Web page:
Keith could clearly foresee the Confederacy’s impending defeat by 1864. so, too, did he see the end of the fabulous profits of blockade running.
The articles were actually harmless. As Army physician Walter Reed discovered in 1900, yellow fever is transmitted by mosquito bites, not by contact with “infected” items. Despite the Keystone Cops aspect of the whole affair, it did show Keith’s willingness to do anything. Indeed, his fervor and commitment impressed his Confederate networks.
But the commitment was hollow. Keith could clearly foresee the Confederacy’s impending defeat by the beginning of 1864. He could also see the end of the fabulous profits of blockade running. While outwardly continuing to support his associates’ efforts, his thoughts turned to swindling them in order to quickly accumulate a postwar nest egg.
Unexpectedly, a golden goose fell into his lap. Luther Rice Smoot, quartermaster general of the state of Virginia and a part-time blockade runner, came to town looking for him. Smoot’s scheme: Locomotives for the South and a little profit for everyone involved. Locomotives would be bought in Philadelphia ostensibly to be shipped to Halifax, then on to Scotland. Instead, the transports would head south and run the blockade. First, Smoot needed a “purchaser” willing to order and own them, if only in name. Robert Lang, a Halifax mine owner, agreed to do that. With $25,000 in hand, Keith would act as Lang’s purchasing agent. His cut would depend on his efficacious execution of the project.
But now it got complicated. Keith, combining business with insatiable greed, approached another Haligonian with his own proposal. James Forman was general manager of the Bank of Nova Scotia. A decade after the war, it was revealed he had defrauded the bank throughout his 40 years there: a man after Keith’s heart, if ever there was one. Keith explained that he was going to Philadelphia to buy locomotives to run the blockade and Forman could buy into this deal if he kept it confidential. Forman invested $45,000. Moreover, Lang and Forman were partners in a mining operation. Yet neither knew of the other’s involvement. Keith duped a third “confidential investor” to the tune of $20,000. And so it went that Sandy Keith arrived in the City of Brotherly Love with a cool $85,000 in his pocket.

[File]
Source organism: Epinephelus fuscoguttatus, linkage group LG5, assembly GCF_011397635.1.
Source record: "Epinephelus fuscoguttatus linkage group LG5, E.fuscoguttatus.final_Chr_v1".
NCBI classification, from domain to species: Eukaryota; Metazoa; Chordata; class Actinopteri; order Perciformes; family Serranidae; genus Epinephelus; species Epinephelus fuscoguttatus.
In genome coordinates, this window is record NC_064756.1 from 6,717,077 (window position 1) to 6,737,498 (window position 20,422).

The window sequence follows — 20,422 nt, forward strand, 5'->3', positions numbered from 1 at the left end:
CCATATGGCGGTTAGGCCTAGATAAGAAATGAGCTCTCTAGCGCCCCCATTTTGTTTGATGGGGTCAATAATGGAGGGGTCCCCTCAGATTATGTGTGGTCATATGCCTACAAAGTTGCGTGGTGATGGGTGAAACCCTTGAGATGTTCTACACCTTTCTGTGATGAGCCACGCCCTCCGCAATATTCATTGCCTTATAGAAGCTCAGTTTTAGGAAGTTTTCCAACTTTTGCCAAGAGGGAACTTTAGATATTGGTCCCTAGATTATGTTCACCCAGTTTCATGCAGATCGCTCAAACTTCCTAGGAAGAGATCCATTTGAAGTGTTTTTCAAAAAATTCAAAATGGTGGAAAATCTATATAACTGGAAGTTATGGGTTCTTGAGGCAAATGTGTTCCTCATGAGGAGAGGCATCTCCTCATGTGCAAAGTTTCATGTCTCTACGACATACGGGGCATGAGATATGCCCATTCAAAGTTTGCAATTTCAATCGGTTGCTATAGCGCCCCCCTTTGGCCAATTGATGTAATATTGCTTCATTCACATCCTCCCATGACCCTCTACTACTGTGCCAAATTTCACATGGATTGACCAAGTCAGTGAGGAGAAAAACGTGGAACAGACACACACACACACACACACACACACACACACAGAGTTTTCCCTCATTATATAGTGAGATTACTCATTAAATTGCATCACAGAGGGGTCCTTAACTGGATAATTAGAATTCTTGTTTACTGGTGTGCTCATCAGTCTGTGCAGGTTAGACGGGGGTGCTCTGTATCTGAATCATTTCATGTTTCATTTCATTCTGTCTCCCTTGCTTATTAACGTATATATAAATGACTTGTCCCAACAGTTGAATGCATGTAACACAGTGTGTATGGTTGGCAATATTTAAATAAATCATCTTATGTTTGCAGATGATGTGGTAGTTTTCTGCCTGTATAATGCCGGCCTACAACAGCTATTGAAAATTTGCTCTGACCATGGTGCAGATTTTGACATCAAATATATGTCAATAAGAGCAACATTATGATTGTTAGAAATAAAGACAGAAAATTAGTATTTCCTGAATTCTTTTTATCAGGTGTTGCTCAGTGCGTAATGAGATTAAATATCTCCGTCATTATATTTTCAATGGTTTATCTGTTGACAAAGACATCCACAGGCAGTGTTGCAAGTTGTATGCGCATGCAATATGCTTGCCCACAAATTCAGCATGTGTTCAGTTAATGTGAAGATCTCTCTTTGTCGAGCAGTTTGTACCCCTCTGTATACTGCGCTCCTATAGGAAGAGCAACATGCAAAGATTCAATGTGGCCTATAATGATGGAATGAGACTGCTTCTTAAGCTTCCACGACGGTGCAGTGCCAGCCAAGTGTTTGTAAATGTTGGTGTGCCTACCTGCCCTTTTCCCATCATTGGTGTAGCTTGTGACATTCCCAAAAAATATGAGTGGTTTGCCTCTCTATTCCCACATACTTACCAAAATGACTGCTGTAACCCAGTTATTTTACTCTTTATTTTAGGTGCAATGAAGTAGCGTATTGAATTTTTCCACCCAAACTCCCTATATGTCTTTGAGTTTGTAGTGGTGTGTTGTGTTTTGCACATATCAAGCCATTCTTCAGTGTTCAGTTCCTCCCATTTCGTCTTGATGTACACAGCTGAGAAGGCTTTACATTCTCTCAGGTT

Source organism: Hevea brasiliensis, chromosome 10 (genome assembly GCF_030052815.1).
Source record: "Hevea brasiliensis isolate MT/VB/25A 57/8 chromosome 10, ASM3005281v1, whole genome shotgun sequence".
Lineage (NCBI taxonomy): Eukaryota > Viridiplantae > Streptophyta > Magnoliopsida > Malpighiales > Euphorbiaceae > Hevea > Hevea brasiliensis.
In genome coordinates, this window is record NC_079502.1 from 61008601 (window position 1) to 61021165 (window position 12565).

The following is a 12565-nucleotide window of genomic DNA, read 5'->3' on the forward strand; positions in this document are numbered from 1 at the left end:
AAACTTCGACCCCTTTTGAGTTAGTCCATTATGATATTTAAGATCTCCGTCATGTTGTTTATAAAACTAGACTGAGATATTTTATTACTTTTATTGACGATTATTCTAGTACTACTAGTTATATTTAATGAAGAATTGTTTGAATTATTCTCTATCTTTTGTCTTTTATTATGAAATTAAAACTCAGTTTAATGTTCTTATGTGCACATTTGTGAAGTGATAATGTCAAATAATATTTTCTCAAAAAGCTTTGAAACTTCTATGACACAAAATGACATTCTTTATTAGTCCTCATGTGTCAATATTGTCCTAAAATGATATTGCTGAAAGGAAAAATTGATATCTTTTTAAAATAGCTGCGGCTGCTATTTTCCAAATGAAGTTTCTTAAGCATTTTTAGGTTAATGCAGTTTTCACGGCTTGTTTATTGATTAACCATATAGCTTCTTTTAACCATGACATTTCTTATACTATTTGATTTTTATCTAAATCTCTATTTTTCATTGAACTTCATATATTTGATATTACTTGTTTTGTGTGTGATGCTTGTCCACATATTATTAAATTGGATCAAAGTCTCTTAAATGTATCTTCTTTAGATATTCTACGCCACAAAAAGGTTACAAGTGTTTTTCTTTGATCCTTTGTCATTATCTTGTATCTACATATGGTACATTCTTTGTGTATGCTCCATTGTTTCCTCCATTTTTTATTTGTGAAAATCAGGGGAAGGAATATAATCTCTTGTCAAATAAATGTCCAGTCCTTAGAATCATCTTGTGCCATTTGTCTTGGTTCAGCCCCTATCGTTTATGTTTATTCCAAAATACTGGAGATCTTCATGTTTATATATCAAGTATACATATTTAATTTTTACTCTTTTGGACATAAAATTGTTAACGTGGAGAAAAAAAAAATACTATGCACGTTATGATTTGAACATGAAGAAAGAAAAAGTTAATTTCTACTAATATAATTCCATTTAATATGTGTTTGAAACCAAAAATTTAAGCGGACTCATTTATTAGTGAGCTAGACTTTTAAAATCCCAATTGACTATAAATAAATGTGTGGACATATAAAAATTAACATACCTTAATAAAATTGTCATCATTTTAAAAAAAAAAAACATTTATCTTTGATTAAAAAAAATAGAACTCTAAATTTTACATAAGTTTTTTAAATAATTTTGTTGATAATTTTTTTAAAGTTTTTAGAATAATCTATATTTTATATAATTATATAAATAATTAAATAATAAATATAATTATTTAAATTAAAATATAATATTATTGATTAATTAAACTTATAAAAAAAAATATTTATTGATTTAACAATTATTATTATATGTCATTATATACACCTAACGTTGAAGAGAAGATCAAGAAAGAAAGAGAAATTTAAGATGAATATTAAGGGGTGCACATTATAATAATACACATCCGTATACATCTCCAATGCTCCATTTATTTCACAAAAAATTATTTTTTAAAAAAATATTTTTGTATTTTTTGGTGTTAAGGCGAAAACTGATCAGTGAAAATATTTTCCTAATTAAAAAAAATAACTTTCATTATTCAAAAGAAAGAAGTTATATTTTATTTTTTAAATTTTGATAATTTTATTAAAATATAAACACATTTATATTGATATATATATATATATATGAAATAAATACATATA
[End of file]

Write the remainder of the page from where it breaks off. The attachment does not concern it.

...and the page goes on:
Checking in to the Continental Hotel, he assumed the role he loved, that of the affluent, almost aristocratic bon vivant. He visited Norris Locomotive Works, the largest locomotive works in the United States. From the company’s sprawling shops, furnaces, and forges at 17th and Hamilton streets, locomotives were shipped to South America, Russia, and all points in between. Keith discussed details with Norris craftsmen and negotiated the purchase of two locomotives. By early August 1864, they were complete and ready to be shipped. On August 16, they were seized by federal agents. The ruse collapsed instantly; the locomotives’ gauge matched that of Southern railways, not those in Scotland.
Keith always insisted he had been betrayed by Hyams (of the yellow fever plot) with whom he may have met in Philadelphia. Further, Hyams was disgruntled as Blackburn had refused him his final payment when he would not deliver the “fatal” gifts to President Lincoln. All in all, however, the betrayal claimed by Hyams seems less likely than another far simpler explanation. Norris Locomotive Works is a more likely location for the leak. Did Keith really think one of the world’s leading locomotive manufacturers would not be familiar with the gauges in use in various regions of the world? Prior to the war, they had done a great deal of business in the South. They would have instantly recognized a locomotive being built to Southern specifications.
Keith feigned his innocence, arguing he had no knowledge of the real purchasers or their nefarious purposes. He insisted he had been hired by Lang, a respectable Halifax businessman. Remarkably, the alibi worked. Keith was released to return to Halifax while each of his thwarted partners raged in silence.
While running the locomotive scam, Keith discovered, quite by accident, a second lucrative income stream: maritime insurance fraud. In order to frustrate the seizure of blockade runners they often had “owners of record” in Halifax. This made them, technically, vessels of a neutral power and not subject to Union Navy commandeering.
Through the Lamars, Keith was introduced to Harold W. Kinsman. A wealthy Charleston furniture manufacturer, Kinsman bought a paddle-wheeler called Caledonia in Liverpool. Kinsman needed an owner of convenience and Keith had been recommended as politically sound and trustworthy. Keith agreed and promptly the ship sank on its first blockade-running voyage. As owner of record, the ship’s insurer paid out to Keith $32,000. Despite his long relationship with the Lamars, Keith simply refused to reimburse Kinsman the insurance settlement money. Kinsman had no recourse; his actions in the first place were extralegal and Keith was 1,600 miles away, in a different jurisdiction. Sandy Keith, however, had left another very disgruntled creditor in his wake.